Alan... all I can say is that this is how the game left me feeling. Sure, your experience might differ. But we were playing by the same set of rules. It turns out we weren't playing wrong mechanically in any way that I can see. At worst it seems that we approached it in the wrong... spirit? The problem is that I don't think that I'll be able to change my approach to rules like these.

In fact, I'll be frank. When I see players failing to exploit "loopholes" I see a willingness to overlook flaws in a system, and make play work anyhow. And, no, that doesn't make me an asshole for feeling this way, either. To the extent that I feel that people aren't playing what the game promotes, I feel like they're very much saying that "system doesn't matter." And, well, for me, I'll just use a system that does do what I want instead of playing around the rules that promote something else.

Now your opinion may be that the rules promote something else, and that I'm wrong. But that doesn't change my perception, which is the only thing that matters. I'm willing to be convinced by an explanation of how I'm not seeing what the mechanics promote. But simply saying "it didn't for us" doesn't convince me of anything.

Let me put it this way. If I'm competing, I feel idiotic if I'm not taking full advantage of the system to compete as well as possible. The system, in such a case, has to serve to make play fun in that context.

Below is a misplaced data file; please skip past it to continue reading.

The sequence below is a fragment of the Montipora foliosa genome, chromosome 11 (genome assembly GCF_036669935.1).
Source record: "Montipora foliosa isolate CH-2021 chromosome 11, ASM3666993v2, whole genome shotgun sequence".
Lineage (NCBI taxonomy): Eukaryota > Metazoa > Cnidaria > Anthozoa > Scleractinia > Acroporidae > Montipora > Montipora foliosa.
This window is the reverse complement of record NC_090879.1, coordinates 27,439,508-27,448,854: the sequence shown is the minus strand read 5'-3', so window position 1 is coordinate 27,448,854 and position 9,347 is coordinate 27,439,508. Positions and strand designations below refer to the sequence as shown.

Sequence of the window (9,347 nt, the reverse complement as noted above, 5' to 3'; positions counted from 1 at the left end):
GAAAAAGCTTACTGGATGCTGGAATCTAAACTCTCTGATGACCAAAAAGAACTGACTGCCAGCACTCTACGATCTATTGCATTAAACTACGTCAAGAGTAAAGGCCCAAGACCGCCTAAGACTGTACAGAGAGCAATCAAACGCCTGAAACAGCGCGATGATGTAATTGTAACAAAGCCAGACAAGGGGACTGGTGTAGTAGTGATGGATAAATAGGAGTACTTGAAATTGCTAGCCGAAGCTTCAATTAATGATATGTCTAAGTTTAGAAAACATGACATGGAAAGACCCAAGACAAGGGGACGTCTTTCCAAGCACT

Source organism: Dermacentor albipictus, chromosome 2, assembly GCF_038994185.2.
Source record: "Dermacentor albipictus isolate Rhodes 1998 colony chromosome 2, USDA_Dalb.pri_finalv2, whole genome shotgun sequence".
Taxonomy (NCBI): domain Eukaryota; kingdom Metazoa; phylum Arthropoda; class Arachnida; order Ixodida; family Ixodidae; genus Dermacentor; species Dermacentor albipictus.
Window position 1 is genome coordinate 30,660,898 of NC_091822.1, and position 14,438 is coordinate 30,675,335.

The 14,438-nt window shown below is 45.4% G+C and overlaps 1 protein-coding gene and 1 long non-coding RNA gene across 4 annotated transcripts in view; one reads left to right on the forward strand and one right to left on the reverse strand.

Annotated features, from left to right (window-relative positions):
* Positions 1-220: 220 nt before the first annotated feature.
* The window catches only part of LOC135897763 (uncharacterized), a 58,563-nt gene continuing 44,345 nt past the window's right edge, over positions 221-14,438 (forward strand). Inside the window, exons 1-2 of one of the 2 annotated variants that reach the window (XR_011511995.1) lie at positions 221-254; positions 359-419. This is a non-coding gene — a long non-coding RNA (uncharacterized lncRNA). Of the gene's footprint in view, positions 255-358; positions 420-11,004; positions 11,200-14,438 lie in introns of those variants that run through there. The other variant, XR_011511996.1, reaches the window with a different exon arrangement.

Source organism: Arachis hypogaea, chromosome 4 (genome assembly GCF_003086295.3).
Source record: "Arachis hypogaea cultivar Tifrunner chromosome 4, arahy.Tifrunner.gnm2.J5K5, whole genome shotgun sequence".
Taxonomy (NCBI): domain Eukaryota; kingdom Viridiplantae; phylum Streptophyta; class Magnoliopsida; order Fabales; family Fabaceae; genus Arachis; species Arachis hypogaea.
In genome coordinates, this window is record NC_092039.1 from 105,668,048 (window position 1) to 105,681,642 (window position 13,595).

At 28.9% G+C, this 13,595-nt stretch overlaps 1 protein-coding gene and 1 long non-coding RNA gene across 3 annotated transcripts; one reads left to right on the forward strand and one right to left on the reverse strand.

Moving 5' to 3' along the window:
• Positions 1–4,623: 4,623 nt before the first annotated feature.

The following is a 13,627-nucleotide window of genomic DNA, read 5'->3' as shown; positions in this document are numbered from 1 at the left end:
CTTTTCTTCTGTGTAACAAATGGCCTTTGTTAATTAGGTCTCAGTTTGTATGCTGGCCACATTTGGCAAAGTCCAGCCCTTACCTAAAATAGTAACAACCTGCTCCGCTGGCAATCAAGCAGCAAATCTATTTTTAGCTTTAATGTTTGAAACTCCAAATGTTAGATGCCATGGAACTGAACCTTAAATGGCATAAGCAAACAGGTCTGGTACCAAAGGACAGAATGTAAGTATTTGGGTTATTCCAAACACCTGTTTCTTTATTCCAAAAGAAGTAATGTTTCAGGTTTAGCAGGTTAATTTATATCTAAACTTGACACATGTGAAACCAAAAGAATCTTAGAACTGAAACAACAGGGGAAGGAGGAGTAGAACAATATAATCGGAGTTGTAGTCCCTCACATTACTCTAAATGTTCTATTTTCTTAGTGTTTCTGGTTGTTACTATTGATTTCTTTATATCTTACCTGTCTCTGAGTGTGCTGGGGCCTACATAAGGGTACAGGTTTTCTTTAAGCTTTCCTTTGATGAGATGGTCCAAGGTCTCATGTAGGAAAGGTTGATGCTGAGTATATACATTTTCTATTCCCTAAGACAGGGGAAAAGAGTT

Now, if we're not supposed to be competing in IAWA... well, again, the language and mechanics all scream competition to me. Yes, I can find other, creative, ways to have my character obtain his Best interest than neccessarily having him go straight for it, but why should I bother? It's much easier to simply say, "He goes and gets what he wants."


Mike
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GreatWolf
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« Reply #16 on: April 23, 2008, 06:49:08 AM »

Let me put it this way. If I'm competing, I feel idiotic if I'm not taking full advantage of the system to compete as well as possible. The system, in such a case, has to serve to make play fun in that context.

Now, if we're not supposed to be competing in IAWA... well, again, the language and mechanics all scream competition to me. Yes, I can find other, creative, ways to have my character obtain his Best interest than neccessarily having him go straight for it, but why should I bother? It's much easier to simply say, "He goes and gets what he wants."